½*/**** Image A- Sound B Extras C
starring Steve Martin, Bonnie Hunt, Piper Perabo, Tom Welling
screenplay by Craig Titley, based on the book by Frank B. Gilbreth Jr. and Ernestine Gilbreth Carey
directed by Shawn Levy
by Walter Chaw Walter Lang's 1950 version of Frank B. Gilbreth and Ernestine Gilbreth Carey's semi-autobiographical Cheaper by the Dozen ends with patriarch Frank (Clifton Webb) kicking the bucket, and seat-warmer Shawn Levy's (fresh off the triumph Just Married) 2003 adaptation of the same ends with patriarch Tom (Steve Martin) capitulating to his simpering children. Such is the decline of courage in western popular culture that even sickening cultural artifacts like Lang's Cheaper by the Dozen out-balls an updated version fifty-three years hence. Infantile regression the rule of the day in a climate increasingly desperate to shoehorn its post-modern anti-narratives into comfortable family fare, it's interesting to consider that the original was already seen as something of a throwback to Depression-era family values at the time of its release. In conflict with the popular wag that people are stupider now than they've ever been, the excrescent original was also defended as good old-fashioned escapist fare. People are exactly as stupid as they've always been, it seems, but the lords of our popular entertainment have been noticeably castrated.
Tom and Kate (Bonnie Hunt) are the parents of twelve adorable biological children, their amazing biological profligacy matched only by the good humour they bring to raising an empire of cuddly moppets. Tom gets his dream job as head coach of some imaginary college program and moves the bounty of his loins to a humongous mansion on the university's dime, leading to a lot of belly-aching, undeveloped "new kid" bully subplots, and what would be the final nail in Hilary Duff's career if the world that made her a star in the first place made any kind of sense. Without plot, the picture is king among the Cuisinart school of filmmaking, wherein ingredients for popular pictures past are ground together into a fine, non-descript gruel. Its alleged humour is entirely predicated on the amount that you enjoy cute kids acting out, a dog attacking Ashton Kutcher (deserved, but a gag executed better in American Wedding), and Martin continuing to give lie to the belief that he is a talented, intelligent man.
Cheaper by the Dozen is heavy with irony, from a title that describes the rationale for the appearance of this and Daddy Day Care in the same calendar year to a resolution that finds all the big talk about chasing dreams and living to potential compacted into a patently dishonest resolution high on schmaltz and low on explanation. How is it that after the children browbeat their parents into giving up their careers (he's not home enough (except that he is), she has the gall to take two weeks away to promote her book), with Tom's career the link to their new home, they appear to still be living in that home after the heart-warming surrenders? How is it that Tom Welling, the WB's new "Smallville" heartthrob, finds himself in the David from "Eight is Enough" role (another family drama coloured by the death of a parent), while the rest of the non-descript kinder fill the stock roles of pre-lesbian, frog-loving freak, princess, twins, and rabble?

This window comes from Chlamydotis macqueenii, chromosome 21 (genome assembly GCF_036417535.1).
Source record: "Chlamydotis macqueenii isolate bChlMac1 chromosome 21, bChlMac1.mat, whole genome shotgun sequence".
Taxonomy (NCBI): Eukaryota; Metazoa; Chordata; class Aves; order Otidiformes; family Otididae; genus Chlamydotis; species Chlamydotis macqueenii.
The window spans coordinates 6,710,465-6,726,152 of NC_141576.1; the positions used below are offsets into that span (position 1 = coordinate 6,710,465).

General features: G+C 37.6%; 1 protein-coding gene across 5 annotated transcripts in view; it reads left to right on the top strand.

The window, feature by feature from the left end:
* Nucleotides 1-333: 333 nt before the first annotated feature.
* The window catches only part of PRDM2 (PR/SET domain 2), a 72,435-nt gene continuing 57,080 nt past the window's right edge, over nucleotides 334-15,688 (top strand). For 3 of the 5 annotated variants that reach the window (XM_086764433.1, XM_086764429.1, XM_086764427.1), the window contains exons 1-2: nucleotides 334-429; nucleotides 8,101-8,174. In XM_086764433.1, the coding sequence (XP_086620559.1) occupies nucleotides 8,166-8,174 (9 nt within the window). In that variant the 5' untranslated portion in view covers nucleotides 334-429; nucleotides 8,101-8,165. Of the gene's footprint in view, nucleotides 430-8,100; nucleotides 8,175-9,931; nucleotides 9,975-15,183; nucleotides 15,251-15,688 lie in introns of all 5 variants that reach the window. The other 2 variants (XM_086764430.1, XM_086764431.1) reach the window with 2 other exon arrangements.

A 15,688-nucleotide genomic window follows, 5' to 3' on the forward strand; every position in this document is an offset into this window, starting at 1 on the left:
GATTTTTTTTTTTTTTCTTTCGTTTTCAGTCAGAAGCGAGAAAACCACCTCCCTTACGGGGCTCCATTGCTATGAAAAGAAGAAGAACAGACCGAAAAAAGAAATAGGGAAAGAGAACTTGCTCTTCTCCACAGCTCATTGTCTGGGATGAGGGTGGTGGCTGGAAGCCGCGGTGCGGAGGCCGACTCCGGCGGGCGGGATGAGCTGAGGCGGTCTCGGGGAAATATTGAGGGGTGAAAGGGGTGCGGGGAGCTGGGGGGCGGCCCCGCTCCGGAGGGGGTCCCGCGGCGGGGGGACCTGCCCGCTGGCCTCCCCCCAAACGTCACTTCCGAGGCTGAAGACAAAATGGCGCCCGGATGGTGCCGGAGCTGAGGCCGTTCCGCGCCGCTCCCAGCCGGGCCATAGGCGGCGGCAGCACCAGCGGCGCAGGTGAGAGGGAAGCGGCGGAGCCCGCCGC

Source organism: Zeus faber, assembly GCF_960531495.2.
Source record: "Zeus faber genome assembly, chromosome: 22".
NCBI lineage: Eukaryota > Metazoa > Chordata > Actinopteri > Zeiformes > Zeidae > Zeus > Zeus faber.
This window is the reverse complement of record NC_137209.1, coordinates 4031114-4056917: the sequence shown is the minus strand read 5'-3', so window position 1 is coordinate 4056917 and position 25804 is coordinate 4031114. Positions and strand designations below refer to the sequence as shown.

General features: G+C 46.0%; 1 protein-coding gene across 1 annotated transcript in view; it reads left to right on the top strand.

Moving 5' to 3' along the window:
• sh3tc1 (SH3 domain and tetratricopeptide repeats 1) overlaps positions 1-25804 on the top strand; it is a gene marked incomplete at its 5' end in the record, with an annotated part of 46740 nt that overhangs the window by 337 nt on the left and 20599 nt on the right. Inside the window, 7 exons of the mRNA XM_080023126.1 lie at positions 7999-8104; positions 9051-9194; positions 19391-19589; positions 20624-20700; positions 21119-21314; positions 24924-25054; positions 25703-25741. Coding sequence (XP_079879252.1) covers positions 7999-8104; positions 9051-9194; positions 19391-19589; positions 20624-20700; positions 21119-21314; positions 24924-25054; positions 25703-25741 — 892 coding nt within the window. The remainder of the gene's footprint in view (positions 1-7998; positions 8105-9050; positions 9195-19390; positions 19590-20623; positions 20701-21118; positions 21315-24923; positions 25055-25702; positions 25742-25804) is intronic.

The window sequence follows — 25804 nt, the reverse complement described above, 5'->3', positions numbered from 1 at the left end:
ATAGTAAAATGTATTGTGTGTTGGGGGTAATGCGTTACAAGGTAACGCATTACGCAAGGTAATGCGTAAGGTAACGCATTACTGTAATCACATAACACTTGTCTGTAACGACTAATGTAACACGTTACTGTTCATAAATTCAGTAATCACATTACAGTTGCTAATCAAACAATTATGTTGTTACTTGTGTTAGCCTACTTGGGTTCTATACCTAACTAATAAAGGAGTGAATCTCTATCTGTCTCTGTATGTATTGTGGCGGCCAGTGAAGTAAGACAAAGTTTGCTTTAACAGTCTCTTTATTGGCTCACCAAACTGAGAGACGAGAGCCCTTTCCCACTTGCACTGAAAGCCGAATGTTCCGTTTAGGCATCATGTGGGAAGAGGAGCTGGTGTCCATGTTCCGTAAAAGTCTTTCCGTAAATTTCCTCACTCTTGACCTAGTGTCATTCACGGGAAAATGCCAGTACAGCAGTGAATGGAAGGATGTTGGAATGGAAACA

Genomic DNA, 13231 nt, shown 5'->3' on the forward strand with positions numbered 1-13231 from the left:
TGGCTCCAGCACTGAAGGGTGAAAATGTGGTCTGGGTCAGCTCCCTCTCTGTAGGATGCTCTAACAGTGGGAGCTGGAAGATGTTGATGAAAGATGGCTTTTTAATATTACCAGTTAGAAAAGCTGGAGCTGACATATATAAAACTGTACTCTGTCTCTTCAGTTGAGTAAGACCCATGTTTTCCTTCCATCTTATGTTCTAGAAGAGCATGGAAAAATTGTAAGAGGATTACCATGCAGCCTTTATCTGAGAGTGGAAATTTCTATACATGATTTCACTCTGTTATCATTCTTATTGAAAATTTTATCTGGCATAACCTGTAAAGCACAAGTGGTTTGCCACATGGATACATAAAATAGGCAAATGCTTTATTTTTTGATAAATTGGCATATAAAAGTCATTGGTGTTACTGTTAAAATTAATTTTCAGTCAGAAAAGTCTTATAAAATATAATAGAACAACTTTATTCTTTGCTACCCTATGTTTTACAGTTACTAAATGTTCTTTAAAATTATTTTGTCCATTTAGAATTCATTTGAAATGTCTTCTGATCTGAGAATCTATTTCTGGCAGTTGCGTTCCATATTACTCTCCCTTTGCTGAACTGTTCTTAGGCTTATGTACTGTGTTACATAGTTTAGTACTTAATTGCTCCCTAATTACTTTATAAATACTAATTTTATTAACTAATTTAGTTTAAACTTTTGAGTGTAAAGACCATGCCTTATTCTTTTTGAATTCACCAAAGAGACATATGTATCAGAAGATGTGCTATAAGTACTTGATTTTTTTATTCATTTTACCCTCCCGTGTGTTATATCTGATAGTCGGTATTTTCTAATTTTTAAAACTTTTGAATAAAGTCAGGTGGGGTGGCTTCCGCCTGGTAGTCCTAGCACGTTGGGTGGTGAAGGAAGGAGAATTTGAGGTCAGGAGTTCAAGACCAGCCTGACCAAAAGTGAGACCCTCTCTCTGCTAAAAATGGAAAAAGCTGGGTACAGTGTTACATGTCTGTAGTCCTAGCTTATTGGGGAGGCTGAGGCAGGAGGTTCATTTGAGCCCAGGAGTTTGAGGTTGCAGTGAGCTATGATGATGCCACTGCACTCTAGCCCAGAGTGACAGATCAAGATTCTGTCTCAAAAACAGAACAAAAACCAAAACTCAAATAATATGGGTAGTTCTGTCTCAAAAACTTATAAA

The idea is that when all the kids blame dad for ruining their lives by improving their lives in every measurable way and bending himself in half to provide for them, they're blameless for their adorable misbehaviour and do, in fact, have a better grasp of how to engineer their upbringing than their parents. Matched with a dreadful late-John Hughes score by Christophe Beck, all industrious walking horns cut with adult contemporary favourites, Cheaper by the Dozen is from the I Am Sam/Irreconcilable Differences school of kid welfare in which seven year-olds are Solomon and fifty-seven year-olds are dangerous, self-centered naïfs interested in the disintegration of their families. Far from teaching traditional family values, pictures like this declare the child as emperor--worse, after ceding decision-making to a clamor of whines, the parents appear to suffer no fiscal/emotional setback. It's another one of those movies where everything the evil characters say is absolutely true. The defining moment of the picture is a toss up between Kutcher's speech about just being a lousy actor nailed to a pretty face, and the opening credit sequence that shows Martin jogging with sheep. Once upon a time, Martin would exploit the potential of that scene--now he's just running with the flock.